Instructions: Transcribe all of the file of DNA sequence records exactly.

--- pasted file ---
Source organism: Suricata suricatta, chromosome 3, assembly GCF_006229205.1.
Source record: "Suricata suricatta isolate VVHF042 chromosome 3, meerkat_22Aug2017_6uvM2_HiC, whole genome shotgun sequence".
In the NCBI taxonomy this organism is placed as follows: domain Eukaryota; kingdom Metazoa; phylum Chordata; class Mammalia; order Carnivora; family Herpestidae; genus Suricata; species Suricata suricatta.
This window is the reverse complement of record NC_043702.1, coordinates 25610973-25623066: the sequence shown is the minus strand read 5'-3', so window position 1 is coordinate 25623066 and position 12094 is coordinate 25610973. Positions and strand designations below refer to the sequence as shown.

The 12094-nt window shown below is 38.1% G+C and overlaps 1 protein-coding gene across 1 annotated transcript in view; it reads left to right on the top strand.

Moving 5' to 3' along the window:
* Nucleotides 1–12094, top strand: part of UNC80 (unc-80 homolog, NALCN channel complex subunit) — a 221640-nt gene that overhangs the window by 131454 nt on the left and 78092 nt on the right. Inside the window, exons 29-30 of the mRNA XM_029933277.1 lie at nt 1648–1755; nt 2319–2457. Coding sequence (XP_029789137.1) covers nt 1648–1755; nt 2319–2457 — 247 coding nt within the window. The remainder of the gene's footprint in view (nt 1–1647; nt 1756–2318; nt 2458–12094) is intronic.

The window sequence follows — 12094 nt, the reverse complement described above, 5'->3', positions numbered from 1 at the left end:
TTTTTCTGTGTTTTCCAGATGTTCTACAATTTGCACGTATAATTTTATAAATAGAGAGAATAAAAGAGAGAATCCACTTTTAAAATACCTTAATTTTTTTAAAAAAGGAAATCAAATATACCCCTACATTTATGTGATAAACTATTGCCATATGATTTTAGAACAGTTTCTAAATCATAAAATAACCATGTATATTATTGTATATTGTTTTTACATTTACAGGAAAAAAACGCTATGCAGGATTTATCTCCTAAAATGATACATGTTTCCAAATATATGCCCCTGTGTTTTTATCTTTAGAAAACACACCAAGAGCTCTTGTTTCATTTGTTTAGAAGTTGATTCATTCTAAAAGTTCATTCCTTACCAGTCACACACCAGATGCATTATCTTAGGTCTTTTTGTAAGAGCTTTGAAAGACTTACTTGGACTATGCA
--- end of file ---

Source organism: Suricata suricatta, chromosome 3, assembly GCF_006229205.1.
Source record: "Suricata suricatta isolate VVHF042 chromosome 3, meerkat_22Aug2017_6uvM2_HiC, whole genome shotgun sequence".
In the NCBI taxonomy this organism is placed as follows: domain Eukaryota; kingdom Metazoa; phylum Chordata; class Mammalia; order Carnivora; family Herpestidae; genus Suricata; species Suricata suricatta.
This window is the reverse complement of record NC_043702.1, coordinates 25610973-25623066: the sequence shown is the minus strand read 5'-3', so window position 1 is coordinate 25623066 and position 12094 is coordinate 25610973. Positions and strand designations below refer to the sequence as shown.

The 12094-nt window shown below is 38.1% G+C and overlaps 1 protein-coding gene across 1 annotated transcript in view; it reads left to right on the top strand.

Moving 5' to 3' along the window:
* Nucleotides 1–12094, top strand: part of UNC80 (unc-80 homolog, NALCN channel complex subunit) — a 221640-nt gene that overhangs the window by 131454 nt on the left and 78092 nt on the right. Inside the window, exons 29-30 of the mRNA XM_029933277.1 lie at nt 1648–1755; nt 2319–2457. Coding sequence (XP_029789137.1) covers nt 1648–1755; nt 2319–2457 — 247 coding nt within the window. The remainder of the gene's footprint in view (nt 1–1647; nt 1756–2318; nt 2458–12094) is intronic.

The window sequence follows — 12094 nt, the reverse complement described above, 5'->3', positions numbered from 1 at the left end:
TTTTTCTGTGTTTTCCAGATGTTCTACAATTTGCACGTATAATTTTATAAATAGAGAGAATAAAAGAGAGAATCCACTTTTAAAATACCTTAATTTTTTTAAAAAAGGAAATCAAATATACCCCTACATTTATGTGATAAACTATTGCCATATGATTTTAGAACAGTTTCTAAATCATAAAATAACCATGTATATTATTGTATATTGTTTTTACATTTACAGGAAAAAAACGCTATGCAGGATTTATCTCCTAAAATGATACATGTTTCCAAATATATGCCCCTGTGTTTTTATCTTTAGAAAACACACCAAGAGCTCTTGTTTCATTTGTTTAGAAGTTGATTCATTCTAAAAGTTCATTCCTTACCAGTCACACACCAGATGCATTATCTTAGGTCTTTTTGTAAGAGCTTTGAAAGACTTACTTGGACTATGCA